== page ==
This leaflet is to help you understand what Granulosa cell tumor is, how does it happen, what tests you need and what are the long term implications of the diagnosis.

What is it?

The granulosa cell tumors are a rare ovarian cancer hisotype characterized by long natural history and favorable prognosis. The median age of the patients was 50 years. 

There are two types of granulosa cell tumor:

  • adult-type granulosa cell tumor (2-4% of all ovarian cancers)
  • juvenile type granulosa cell tumor (patients under 30 years old)

A juvenile granulosa cell tumor can be more likely relapse than an adult form within a few years and be more aggressive.

The ovarian lesion produces estrogens; an estrogen-dependent endometrial pathology (polyp, hyperplasia or cancer) can be found in association with granulosa ovarian tumor in a fair percentage of patients.

Which are the symptoms?

20% of the patients are asymptomatic at diagnosis.

Usually described symptoms are:

  • increased abdomen size (a swollen belly),
  • abdominal pain 
  • vaginal bleeding and amenorrhea in premenopausal women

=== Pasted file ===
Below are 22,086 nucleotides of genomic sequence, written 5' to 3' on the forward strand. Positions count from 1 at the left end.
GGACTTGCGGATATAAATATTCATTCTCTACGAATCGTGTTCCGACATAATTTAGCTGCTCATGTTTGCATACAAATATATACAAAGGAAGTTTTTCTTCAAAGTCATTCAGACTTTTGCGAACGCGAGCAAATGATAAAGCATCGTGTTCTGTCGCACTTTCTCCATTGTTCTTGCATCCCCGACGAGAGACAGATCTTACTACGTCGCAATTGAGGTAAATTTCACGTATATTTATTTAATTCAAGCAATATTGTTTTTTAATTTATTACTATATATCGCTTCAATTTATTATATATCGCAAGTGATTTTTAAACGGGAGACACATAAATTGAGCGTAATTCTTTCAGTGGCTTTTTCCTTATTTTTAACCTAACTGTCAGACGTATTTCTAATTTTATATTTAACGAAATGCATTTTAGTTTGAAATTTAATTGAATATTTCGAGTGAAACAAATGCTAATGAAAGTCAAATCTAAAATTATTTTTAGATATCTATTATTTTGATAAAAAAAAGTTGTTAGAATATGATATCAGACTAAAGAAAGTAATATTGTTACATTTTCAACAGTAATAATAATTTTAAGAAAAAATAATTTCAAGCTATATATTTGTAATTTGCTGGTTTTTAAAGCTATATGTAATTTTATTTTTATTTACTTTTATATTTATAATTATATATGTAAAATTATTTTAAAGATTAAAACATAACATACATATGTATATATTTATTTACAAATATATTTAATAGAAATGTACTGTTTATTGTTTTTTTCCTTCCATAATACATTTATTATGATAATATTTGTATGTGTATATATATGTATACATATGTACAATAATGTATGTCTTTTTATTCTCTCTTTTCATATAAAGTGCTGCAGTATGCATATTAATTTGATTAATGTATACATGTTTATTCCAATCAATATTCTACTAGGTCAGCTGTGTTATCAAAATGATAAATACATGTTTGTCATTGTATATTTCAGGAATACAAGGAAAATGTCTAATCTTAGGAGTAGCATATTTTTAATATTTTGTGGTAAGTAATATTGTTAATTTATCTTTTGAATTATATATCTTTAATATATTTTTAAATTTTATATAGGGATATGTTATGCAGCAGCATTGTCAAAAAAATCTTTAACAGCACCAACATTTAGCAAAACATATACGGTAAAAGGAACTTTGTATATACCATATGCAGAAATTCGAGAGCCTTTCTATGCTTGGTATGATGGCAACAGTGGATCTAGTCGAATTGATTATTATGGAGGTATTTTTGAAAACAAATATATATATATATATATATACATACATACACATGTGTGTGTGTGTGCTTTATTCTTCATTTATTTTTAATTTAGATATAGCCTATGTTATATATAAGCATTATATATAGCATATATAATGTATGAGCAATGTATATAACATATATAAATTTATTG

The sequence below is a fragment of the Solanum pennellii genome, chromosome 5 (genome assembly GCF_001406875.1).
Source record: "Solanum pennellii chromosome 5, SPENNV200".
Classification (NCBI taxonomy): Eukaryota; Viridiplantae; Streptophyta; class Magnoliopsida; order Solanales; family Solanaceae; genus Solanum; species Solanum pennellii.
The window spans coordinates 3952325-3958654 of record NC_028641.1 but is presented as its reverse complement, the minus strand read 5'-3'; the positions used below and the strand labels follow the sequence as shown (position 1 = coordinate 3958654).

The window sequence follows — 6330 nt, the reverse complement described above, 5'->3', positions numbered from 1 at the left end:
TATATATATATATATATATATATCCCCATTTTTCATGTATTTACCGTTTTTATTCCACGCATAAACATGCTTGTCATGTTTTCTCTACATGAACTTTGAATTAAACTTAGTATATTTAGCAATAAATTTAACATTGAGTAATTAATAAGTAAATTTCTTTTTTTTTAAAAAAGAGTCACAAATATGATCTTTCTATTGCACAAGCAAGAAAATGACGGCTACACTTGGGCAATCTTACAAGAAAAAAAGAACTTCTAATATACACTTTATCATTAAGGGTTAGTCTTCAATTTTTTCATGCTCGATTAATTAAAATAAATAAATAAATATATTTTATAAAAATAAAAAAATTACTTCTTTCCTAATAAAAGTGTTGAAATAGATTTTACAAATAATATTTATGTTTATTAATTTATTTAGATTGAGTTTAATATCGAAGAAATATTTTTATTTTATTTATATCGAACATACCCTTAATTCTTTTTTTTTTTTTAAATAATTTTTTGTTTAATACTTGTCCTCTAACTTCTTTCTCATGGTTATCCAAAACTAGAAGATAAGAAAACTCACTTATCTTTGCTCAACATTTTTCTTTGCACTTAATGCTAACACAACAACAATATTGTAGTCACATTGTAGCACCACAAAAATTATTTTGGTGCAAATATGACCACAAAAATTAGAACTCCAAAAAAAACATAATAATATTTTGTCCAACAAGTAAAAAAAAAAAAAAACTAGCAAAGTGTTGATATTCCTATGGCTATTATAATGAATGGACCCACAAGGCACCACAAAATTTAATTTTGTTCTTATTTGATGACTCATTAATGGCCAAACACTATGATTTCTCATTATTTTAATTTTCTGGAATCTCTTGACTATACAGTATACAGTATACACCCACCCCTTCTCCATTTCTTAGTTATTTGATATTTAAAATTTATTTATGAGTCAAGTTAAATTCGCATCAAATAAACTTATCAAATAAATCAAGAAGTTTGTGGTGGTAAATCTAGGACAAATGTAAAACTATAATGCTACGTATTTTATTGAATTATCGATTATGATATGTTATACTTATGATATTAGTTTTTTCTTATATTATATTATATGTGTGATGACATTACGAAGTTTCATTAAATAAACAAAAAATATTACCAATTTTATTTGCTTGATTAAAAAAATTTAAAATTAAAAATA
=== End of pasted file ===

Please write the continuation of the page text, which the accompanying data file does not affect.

• breast tenderness

How could it be diagnosed?

The first diagnostic approach is transvaginal ultrasound, possibly supplemented by transabdominal evaluation. A chest-abdomen-pelvis CT scan is requested to complete the staging. The dosage of blood tumor markers such as estradiol, anti-mullerian hormone and Inibin-B is recommended.

How can this condition be treated?

Surgery is the mainstay of treatment. In young women with an early-stage disease, a fertility sparing surgery is feasible (surgical resection of the ovarian lesion or unilateral salpingo-oophorectomy). Endometrial biopsy should always be performed in patients who undergo conservative surgery. In postmenopausal women or in patients who do not wish to preserve fertility, demolitive surgery (hysterectomy, bilateral adnexectomy, peritoneal biopsies, omentectomy, washing) is the standard of care.

Which is the prognosis?

Most tumors are diagnosed at an early stage and usually show a better prognosis than patients with other types of ovarian cancer. The estimated 5- and 10-year overall survival is about 85% and 73%, respectively.

Which follow-up will I need?

A long follow-up is advised because there is a possibility of late recurrence.

Regular pelvic examination, imaging (usually transvaginal and transabdominal ultrasound alternating with CT scan) and serum markers such as AMH, inhibin B and estradiol are advised every 3 months for the first year, every 4 months from the second to fifth year, and every 6 months after the fifth year.

What other questions should I ask?

  • Are there problems for future fertility after surgery?


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Last updated March 2024